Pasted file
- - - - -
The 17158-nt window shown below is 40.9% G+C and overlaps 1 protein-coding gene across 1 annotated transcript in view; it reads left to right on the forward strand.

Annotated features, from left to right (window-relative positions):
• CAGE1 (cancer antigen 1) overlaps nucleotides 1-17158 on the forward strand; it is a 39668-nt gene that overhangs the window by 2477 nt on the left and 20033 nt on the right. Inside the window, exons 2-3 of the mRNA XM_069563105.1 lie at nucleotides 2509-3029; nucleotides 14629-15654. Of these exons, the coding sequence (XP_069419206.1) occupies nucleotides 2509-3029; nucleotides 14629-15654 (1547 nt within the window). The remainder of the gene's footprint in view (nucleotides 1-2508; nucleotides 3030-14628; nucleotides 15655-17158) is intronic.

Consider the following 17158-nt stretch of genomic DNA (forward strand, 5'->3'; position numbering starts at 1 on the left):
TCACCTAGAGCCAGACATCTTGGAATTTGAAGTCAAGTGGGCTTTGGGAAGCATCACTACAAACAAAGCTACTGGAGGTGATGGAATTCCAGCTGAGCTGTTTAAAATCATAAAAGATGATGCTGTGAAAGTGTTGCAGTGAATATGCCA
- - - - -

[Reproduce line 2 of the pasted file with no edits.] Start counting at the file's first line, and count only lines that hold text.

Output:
Annotated features, from left to right (window-relative positions):